The rain was supposed to follow us to every city, causing me to wonder if we’d timed our trip wrong. But somehow it kept getting pushed off, never arriving even when the weather app assured us it was on its way. Then, while standing in the open air of the Colosseum, a powerful crack of thunder broke through the moody sky and released a single drop of rain onto my cheek. I braced myself for the downpour. But it didn’t loose itself until our tour was over and we’d trekked back to our flat, providing a perfectly-timed backdrop to our much-needed nap… then dwindled to a drizzle as we sauntered to dinner, wetting the cobblestone streets and reflecting the city lights as though we were walking through an impressionistic painting. How could I have thought this city wouldn’t capture my heart?

I thought that after two weeks’ time, I would be sick of traveling – and maybe our traveling buddies – and dying to go home, but in the end I wanted just one more day. Or maybe two. There was so much more to see and do. But it was time for all of us to get back to our lives and family, so we took one last taxi to the airport in Rome and, despite nearly missing our connection in Paris, flew back to the States, where we were happy to be home, fattened in body and soul, and looking forward to another trip… someday, somewhere.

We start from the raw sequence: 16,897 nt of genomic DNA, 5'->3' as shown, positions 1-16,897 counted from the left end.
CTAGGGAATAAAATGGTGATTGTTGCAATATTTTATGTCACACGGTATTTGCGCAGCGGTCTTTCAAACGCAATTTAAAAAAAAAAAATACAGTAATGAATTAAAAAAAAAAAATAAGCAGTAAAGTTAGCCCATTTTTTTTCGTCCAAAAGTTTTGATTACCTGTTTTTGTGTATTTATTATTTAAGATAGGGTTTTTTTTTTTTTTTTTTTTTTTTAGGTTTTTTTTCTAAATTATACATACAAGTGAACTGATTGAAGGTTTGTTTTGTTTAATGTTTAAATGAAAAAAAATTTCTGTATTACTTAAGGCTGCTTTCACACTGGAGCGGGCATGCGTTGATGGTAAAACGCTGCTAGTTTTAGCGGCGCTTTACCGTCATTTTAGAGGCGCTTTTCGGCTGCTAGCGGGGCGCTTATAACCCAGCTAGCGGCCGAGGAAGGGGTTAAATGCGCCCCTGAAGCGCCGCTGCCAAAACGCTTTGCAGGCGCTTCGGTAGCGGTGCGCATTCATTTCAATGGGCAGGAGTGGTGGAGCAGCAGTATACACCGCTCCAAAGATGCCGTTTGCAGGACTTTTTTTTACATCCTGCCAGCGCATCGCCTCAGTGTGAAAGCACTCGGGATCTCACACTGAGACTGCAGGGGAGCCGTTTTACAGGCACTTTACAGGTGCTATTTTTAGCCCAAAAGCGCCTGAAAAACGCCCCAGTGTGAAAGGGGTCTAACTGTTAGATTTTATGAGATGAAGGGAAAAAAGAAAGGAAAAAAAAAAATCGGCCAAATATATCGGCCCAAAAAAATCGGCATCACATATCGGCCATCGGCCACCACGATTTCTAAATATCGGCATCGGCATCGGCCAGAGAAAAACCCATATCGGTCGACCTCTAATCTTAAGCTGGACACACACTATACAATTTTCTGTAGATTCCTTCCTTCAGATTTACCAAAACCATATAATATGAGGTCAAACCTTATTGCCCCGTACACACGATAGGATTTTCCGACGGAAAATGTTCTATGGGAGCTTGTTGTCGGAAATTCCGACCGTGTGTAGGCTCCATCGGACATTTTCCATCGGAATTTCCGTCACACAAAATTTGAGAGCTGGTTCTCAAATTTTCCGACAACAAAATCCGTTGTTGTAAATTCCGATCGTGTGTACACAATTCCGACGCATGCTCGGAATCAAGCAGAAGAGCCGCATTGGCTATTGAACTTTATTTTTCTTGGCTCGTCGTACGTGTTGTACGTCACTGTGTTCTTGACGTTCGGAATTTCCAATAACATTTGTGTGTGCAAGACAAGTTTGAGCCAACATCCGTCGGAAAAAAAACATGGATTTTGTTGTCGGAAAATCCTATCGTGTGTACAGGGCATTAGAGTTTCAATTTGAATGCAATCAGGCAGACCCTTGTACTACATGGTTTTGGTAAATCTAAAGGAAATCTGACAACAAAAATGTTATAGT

Responses

  1. Jealous!

    • Understandable!! Hope you’ve been… or will be able to go!

  2. Kara I so enjoyed this post. Except for riding a bike in Paris, I think St one time or another I have done all the things you so beautifully described. I’m Positano our hotel even had a rounded window as in your photo. I, too, would love to spend a few months in a small flat seeing and enjoying life in a European city. I look forward to hearing more about your visit when we visit next year. 🧡🧡🧡

    >

    • I loved hearing about your adventures in Paris and I’m looking forward to our combined recollections when we see you!!

  3. Wow Kari – beautifully written (great memories) and beautiful photos!! Does looking at them make you feel like “just more day” – or were you ready to come home? Being alone is better than being with a whole tour group, I think. Thanks for the photos.

    • It really was the best trip and I’m so glad we have so many photos to remember it by! I guess it’s good to end on a high note and look forward to the next one 😊